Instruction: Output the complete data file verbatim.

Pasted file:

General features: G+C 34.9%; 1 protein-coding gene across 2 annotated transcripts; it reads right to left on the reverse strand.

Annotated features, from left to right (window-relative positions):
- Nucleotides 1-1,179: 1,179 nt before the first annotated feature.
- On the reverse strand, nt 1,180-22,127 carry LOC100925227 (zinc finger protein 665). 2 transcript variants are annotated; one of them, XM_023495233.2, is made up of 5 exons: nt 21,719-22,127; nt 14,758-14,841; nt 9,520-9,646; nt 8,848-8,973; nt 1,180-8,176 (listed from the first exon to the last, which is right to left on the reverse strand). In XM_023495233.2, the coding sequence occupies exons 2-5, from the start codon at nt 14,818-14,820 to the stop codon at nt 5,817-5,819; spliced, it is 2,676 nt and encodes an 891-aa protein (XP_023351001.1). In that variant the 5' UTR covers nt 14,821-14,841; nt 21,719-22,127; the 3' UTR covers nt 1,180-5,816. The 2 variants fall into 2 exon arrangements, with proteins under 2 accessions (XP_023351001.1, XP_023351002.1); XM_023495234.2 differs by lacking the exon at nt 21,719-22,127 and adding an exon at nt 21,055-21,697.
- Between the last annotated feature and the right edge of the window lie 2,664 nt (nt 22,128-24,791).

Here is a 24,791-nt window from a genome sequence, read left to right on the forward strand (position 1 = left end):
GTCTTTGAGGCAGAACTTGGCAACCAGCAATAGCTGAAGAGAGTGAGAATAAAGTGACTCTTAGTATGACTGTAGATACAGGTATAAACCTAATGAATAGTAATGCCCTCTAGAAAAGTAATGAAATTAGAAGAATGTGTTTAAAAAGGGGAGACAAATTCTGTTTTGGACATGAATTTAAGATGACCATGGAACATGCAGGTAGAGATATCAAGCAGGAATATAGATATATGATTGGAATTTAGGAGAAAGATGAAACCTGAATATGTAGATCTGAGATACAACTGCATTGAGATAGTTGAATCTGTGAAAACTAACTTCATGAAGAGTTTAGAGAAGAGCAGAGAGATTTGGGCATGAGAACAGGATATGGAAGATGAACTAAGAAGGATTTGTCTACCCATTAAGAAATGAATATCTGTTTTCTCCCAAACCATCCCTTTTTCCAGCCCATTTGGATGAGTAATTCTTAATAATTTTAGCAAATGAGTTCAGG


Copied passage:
General features: G+C 34.9%; 1 protein-coding gene across 2 annotated transcripts; it reads right to left on the reverse strand.

Annotated features, from left to right (window-relative positions):
- Nucleotides 1-1,179: 1,179 nt before the first annotated feature.
- On the reverse strand, nt 1,180-22,127 carry LOC100925227 (zinc finger protein 665). 2 transcript variants are annotated; one of them, XM_023495233.2, is made up of 5 exons: nt 21,719-22,127; nt 14,758-14,841; nt 9,520-9,646; nt 8,848-8,973; nt 1,180-8,176 (listed from the first exon to the last, which is right to left on the reverse strand). In XM_023495233.2, the coding sequence occupies exons 2-5, from the start codon at nt 14,818-14,820 to the stop codon at nt 5,817-5,819; spliced, it is 2,676 nt and encodes an 891-aa protein (XP_023351001.1). In that variant the 5' UTR covers nt 14,821-14,841; nt 21,719-22,127; the 3' UTR covers nt 1,180-5,816. The 2 variants fall into 2 exon arrangements, with proteins under 2 accessions (XP_023351001.1, XP_023351002.1); XM_023495234.2 differs by lacking the exon at nt 21,719-22,127 and adding an exon at nt 21,055-21,697.
- Between the last annotated feature and the right edge of the window lie 2,664 nt (nt 22,128-24,791).

Here is a 24,791-nt window from a genome sequence, read left to right on the forward strand (position 1 = left end):
GTCTTTGAGGCAGAACTTGGCAACCAGCAATAGCTGAAGAGAGTGAGAATAAAGTGACTCTTAGTATGACTGTAGATACAGGTATAAACCTAATGAATAGTAATGCCCTCTAGAAAAGTAATGAAATTAGAAGAATGTGTTTAAAAAGGGGAGACAAATTCTGTTTTGGACATGAATTTAAGATGACCATGGAACATGCAGGTAGAGATATCAAGCAGGAATATAGATATATGATTGGAATTTAGGAGAAAGATGAAACCTGAATATGTAGATCTGAGATACAACTGCATTGAGATAGTTGAATCTGTGAAAACTAACTTCATGAAGAGTTTAGAGAAGAGCAGAGAGATTTGGGCATGAGAACAGGATATGGAAGATGAACTAAGAAGGATTTGTCTACCCATTAAGAAATGAATATCTGTTTTCTCCCAAACCATCCCTTTTTCCAGCCCATTTGGATGAGTAATTCTTAATAATTTTAGCAAATGAGTTCAGG